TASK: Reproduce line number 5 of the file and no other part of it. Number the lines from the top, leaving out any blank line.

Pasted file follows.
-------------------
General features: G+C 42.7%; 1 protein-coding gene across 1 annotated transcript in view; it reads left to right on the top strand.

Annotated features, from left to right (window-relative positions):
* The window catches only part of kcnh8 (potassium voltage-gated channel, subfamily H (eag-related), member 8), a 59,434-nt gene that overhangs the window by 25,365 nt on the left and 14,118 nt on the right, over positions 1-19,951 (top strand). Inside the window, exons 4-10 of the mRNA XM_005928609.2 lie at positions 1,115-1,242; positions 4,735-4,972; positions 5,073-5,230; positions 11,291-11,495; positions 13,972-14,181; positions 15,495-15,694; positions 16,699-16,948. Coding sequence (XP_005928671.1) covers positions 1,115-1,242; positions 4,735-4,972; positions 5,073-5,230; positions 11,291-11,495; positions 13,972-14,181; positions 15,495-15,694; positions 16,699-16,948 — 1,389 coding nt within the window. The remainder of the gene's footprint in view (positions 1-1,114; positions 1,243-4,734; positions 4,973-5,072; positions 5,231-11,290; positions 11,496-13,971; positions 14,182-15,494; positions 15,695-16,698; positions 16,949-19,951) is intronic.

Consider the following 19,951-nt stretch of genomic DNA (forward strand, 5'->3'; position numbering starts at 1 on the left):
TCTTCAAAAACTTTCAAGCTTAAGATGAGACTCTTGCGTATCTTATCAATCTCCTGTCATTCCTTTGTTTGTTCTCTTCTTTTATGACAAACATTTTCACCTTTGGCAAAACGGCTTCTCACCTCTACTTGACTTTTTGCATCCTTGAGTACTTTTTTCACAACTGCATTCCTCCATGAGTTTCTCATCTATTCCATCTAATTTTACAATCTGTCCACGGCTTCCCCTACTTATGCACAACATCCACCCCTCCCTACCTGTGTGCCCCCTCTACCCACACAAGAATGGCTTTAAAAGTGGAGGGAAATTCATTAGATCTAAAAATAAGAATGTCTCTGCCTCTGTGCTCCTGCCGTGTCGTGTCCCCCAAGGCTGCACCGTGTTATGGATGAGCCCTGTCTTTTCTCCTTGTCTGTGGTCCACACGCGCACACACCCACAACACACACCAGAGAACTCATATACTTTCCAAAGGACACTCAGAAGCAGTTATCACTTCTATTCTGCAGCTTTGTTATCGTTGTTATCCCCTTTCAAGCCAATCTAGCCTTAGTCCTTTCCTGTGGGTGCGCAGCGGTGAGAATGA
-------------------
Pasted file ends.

TCTTCAAAAACTTTCAAGCTTAAGATGAGACTCTTGCGTATCTTATCAATCTCCTGTCATTCCTTTGTTTGTTCTCTTCTTTTATGACAAACATTTTCACCTTTGGCAAAACGGCTTCTCACCTCTACTTGACTTTTTGCATCCTTGAGTACTTTTTTCACAACTGCATTCCTCCATGAGTTTCTCATCTATTCCATCTAATTTTACAATCTGTCCACGGCTTCCCCTACTTATGCACAACATCCACCCCTCCCTACCTGTGTGCCCCCTCTACCCACACAAGAATGGCTTTAAAAGTGGAGGGAAATTCATTAGATCTAAAAATAAGAATGTCTCTGCCTCTGTGCTCCTGCCGTGTCGTGTCCCCCAAGGCTGCACCGTGTTATGGATGAGCCCTGTCTTTTCTCCTTGTCTGTGGTCCACACGCGCACACACCCACAACACACACCAGAGAACTCATATACTTTCCAAAGGACACTCAGAAGCAGTTATCACTTCTATTCTGCAGCTTTGTTATCGTTGTTATCCCCTTTCAAGCCAATCTAGCCTTAGTCCTTTCCTGTGGGTGCGCAGCGGTGAGAATGA